- The Washington Times - Friday, February 16, 2001

A federal appeals court ruled that a Pennsylvania school district's anti-harassment policy was overbroad and violated the rights of two Christian students who sought to speak out against homosexuality in accordance with their beliefs.

In a 3-0 ruling that is certain to be studied closely by school attorneys and districts around the nation, many of which have crafted similar harassment policies, judges from the 3rd Circuit Court of Appeals ruled that there was no "harassment exemption" to the First Amendment's free-speech clause.

"No court or legislature has ever suggested that unwelcome speech directed at another's 'values' may be prohibited under the rubric of anti-discrimination," wrote the judges in their 29-page opinion.

"By prohibiting disparaging speech directed at a person's 'values,' the policy strikes at the heart of moral and political discourse the lifeblood of constitutional self-government (and democratic education) and the core concern of the First Amendment. That speech about 'values' may offend is not cause for its prohibition …" the judges ruled.

The decision is binding in Pennsylvania, New Jersey, Delaware and the U.S. Virgin Islands.

The ruling came in the case of David Warren Saxe, an associate professor of education at Pennsylvania State University, who sued the 7,423-student State College Area School District for its anti-harassment policy. Under the policy, adopted by the district in 1999, students could be punished for making any remarks at school that other students overheard and found to be offensive, based on the district's definition of harassment.

Mr. Saxe serves as legal guardian to the two students, who attend public schools in the district, and brought the lawsuit on their behalf.

An attorney for Mr. Saxe called the decision "a tremendous blow against the political correctness movement."

"This is a resounding bell of freedom ringing in Philadelphia today reaffirming that indeed, students do not leave their First Amendment rights at the schoolhouse gate," said Bryan J. Brown, an attorney for the American Family Association Center for Law and Policy in Tupelo, Miss., who represented Mr. Saxe.

"It's hard to get more Orwellian than the speech code that was struck down," said Mr. Brown.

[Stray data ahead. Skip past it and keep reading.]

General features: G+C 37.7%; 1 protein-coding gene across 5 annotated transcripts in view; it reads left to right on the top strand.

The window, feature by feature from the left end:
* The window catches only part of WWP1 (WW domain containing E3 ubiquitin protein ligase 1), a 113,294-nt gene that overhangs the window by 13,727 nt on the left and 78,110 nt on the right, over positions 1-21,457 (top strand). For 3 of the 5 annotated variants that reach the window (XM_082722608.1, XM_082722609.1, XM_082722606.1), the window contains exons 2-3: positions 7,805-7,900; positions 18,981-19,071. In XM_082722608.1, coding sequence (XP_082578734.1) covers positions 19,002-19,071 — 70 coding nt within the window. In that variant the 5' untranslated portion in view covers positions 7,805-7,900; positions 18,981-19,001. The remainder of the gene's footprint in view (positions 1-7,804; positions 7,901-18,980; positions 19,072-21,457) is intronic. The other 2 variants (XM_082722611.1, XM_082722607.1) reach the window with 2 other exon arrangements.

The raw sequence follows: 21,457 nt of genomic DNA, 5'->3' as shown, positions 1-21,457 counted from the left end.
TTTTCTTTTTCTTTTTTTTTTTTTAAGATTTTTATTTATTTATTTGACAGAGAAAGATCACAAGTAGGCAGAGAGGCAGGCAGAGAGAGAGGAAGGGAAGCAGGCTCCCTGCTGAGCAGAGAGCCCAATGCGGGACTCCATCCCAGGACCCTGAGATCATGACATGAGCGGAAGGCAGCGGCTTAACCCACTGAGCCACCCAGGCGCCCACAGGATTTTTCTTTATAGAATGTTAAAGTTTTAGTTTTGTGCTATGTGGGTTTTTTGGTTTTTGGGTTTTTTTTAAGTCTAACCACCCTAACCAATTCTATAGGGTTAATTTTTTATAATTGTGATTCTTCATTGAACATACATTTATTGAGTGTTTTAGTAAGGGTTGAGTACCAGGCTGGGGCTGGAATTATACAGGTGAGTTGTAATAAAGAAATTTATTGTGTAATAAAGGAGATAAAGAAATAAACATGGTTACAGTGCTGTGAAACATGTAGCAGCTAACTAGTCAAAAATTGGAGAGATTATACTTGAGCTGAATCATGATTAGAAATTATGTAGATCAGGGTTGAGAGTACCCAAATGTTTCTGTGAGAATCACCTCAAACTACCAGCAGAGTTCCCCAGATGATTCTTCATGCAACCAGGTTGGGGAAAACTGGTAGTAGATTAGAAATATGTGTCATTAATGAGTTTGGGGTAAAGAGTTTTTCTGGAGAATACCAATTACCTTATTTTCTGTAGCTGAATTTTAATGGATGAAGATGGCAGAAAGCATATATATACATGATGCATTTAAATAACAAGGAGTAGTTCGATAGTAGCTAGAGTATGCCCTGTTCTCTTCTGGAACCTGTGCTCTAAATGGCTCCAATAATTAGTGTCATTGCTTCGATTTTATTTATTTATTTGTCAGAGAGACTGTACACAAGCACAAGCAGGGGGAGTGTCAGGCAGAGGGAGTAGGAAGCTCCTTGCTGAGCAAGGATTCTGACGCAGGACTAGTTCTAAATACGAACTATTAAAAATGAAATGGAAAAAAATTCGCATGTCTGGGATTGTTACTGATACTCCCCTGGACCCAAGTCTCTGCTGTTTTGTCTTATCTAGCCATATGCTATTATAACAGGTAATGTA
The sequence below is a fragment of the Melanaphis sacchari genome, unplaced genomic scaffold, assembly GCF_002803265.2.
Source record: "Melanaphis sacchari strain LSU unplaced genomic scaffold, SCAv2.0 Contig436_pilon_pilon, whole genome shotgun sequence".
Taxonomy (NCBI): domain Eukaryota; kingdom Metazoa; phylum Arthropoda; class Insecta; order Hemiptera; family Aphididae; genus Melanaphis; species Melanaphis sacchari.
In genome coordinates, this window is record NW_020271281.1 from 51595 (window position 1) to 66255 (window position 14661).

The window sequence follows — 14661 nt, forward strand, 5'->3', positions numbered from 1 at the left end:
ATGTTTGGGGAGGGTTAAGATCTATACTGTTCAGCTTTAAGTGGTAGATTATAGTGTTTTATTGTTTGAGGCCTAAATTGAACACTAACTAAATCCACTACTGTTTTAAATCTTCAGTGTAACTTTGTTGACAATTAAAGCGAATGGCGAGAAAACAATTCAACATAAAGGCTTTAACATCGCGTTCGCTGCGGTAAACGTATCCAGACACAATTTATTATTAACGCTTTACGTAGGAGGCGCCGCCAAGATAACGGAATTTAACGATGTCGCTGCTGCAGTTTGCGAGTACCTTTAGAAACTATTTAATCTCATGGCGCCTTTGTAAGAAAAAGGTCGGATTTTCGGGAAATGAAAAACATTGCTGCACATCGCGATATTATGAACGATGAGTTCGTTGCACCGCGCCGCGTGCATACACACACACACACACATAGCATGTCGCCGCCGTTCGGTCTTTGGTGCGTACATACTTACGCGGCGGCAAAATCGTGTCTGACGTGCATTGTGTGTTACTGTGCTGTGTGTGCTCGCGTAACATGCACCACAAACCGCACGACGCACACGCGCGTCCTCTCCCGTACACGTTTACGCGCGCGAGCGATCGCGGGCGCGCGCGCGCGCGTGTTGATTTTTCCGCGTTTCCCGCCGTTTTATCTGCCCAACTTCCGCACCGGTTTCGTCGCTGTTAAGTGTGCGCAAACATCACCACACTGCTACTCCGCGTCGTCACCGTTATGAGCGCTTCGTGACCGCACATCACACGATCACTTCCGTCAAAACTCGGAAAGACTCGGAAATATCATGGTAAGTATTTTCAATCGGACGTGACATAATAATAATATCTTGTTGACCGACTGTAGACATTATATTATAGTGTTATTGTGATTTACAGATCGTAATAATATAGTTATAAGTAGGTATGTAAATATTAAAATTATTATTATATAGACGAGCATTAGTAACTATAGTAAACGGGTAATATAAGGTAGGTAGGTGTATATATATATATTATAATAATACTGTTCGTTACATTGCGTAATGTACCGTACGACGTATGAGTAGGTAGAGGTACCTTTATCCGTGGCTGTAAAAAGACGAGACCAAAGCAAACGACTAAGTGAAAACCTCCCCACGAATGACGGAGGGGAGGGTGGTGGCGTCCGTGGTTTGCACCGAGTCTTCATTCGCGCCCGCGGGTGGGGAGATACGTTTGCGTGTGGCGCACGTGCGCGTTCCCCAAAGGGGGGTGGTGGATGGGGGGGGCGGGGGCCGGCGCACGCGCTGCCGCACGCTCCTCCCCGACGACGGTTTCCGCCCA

Attorneys for the school district have not decided if they will appeal, but Mr. Brown said he hopes they petition the Supreme Court to take the case because of the importance of the issues involved.

Harassment has been an ongoing concern for school districts around the country, many of which fear litigation from parents if they fail to take action to protect children who report they have been abused.

Mr. Saxe, a Republican who was appointed to the state board of education by Gov. Tom Ridge, said he urged the State College school board to reconsider the anti-harassment policy when they adopted it two years ago, but they persisted, prompting his lawsuit.

"If any American institution should teach about our constitutional rights and our sacred First Amendment, it is the public school," said Mr. Saxe.

Since 1969, the Supreme Court has said that schools can ban "lewd, vulgar or profane language," and regulate speech for a "legitimate pedagogical concern," wrote U.S. Circuit Judge Samuel A. Alito Jr., who made the ruling along with Judge Marjorie O. Rendell and Judge John M. Duhe Jr., a senior judge from the U.S. Court of Appeals for the Fifth Circuit, who sat on the Third Circuit panel by designation.

However, noted Judge Alito, "Speech falling outside of these categories … may be regulated only it if would substantially disrupt school operations or interfere with the rights of others."

Speaking from his home yesterday, Mr. Saxe said he was pleased by the court's decision but noted his intent in the lawsuit has been misrepresented.

"All I'm hearing is this is about two kids who want to talk about homosexuality in school. That is not true," he said. "I stand for the Constitution and its principles. This lawsuit was about everyone's freedom of speech. I'm not using the Constitution to attack gay people."

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